“This October has 5 Fridays, 5 Saturdays and 5 Sundays all in one month. It happens only once in 823 years.” … it’s posted all over the Internet, often with dozens of comments and jokes about how cool it is and how it’s a great month to enjoy the weekend and so on. … Is the average Internet reader so brain-dead that they believe the most egregious garbage if they see it posted on a website? … 99% of people … simply accepted it at face value. What the hell is going on here?
… most people are … happy to succumb to “argument from authority.” Basically that means if they trust the source of some tidbit of information, they believe it. And apparently a huge number of people think that if they see something posted on a blog somewhere, and it doesn’t contradict their world view, it must be true. It’s hard to imagine the five weekends thing as being a threat to any particular religion, politics, or ideology, and that’s apparently as deep as most people’s filters operate.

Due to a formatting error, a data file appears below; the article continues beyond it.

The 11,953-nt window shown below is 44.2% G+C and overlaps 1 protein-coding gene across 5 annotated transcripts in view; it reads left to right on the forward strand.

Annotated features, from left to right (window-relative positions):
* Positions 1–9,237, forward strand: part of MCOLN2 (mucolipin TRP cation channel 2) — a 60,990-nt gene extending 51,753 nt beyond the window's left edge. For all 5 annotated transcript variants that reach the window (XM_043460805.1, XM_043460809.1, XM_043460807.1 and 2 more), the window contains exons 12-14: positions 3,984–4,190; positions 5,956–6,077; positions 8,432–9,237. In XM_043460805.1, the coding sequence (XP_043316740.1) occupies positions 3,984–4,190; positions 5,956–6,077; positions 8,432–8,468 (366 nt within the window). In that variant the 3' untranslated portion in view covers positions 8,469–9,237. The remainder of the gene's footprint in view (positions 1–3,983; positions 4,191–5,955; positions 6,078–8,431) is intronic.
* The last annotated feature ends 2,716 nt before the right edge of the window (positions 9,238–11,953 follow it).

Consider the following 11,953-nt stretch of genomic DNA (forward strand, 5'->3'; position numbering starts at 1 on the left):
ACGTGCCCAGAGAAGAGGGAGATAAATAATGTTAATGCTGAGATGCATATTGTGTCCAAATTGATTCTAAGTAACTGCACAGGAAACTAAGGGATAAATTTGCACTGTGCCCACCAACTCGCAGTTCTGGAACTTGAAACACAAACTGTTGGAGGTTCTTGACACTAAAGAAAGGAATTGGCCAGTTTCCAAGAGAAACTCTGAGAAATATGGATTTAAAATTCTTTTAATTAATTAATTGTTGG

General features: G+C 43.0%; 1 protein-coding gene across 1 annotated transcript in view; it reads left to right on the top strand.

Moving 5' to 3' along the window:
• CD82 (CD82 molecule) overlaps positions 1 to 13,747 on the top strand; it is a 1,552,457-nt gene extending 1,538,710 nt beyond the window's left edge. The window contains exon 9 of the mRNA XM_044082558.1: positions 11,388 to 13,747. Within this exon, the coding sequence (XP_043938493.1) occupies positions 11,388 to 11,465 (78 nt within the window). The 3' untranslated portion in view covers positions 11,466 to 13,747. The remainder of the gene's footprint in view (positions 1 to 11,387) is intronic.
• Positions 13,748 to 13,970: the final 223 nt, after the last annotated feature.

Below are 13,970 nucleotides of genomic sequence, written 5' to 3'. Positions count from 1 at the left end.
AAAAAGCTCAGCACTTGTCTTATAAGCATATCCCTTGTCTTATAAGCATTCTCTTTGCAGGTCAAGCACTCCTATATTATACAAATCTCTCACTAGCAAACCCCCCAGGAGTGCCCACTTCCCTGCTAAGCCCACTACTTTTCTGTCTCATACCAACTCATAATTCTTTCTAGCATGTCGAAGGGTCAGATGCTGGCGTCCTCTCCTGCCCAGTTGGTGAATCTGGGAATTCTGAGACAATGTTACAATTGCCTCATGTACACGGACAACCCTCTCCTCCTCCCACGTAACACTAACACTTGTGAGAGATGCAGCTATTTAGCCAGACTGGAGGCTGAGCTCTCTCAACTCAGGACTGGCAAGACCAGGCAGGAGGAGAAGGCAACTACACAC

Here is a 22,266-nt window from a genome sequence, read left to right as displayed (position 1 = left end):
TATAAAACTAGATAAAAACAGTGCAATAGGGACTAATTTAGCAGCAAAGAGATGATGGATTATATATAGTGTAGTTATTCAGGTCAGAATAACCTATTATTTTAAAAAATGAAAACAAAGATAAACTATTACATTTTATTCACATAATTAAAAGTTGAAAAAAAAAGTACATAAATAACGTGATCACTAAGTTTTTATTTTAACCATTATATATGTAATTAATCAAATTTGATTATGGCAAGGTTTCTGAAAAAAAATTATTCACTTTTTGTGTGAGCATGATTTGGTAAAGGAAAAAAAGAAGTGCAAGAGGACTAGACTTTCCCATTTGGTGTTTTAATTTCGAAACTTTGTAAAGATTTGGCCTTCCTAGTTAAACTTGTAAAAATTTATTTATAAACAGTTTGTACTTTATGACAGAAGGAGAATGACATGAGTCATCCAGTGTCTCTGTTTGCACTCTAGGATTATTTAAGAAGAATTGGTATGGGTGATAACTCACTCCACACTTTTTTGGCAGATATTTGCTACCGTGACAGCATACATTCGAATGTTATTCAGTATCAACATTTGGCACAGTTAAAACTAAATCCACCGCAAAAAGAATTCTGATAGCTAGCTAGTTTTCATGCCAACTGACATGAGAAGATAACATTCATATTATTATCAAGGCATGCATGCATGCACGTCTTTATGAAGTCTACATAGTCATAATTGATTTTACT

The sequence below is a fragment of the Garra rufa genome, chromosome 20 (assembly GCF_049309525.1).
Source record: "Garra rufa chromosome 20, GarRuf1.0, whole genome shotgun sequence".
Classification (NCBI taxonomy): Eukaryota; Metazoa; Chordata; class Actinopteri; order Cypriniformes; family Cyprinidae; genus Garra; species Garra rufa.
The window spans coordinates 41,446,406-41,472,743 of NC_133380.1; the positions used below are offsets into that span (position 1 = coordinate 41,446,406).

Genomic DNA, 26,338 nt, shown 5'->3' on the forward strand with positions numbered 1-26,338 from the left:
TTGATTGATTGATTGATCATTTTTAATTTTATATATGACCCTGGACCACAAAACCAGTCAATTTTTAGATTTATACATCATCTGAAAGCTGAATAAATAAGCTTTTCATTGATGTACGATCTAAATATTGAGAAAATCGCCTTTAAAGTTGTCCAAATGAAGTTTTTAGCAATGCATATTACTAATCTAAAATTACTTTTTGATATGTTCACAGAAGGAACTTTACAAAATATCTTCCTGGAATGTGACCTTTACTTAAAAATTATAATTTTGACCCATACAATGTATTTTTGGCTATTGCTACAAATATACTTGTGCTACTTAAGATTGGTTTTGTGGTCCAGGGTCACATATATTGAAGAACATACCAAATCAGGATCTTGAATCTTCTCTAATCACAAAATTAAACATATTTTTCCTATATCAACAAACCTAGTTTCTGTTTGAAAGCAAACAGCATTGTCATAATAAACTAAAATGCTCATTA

… No one predicted the power that television would give to the advertising industry, it completely changed aspects of our society and industry in ways that are still unfolding. And the Internet is not only expanding on that, it has proved to be a powerful tool for any group with an agenda to spread its message and both influence and convert followers.
… the above illustrated tendency of people to uncritically believe something they read is a tremendous loophole in human society, and a lot of people are actively exploiting that loophole. It’s possible the calendar falsehood in the title may have been deliberately created to study how gullible people are and how to write a message that will be accepted at face value by people who read it. Yes, the Internet is allowing people to program society.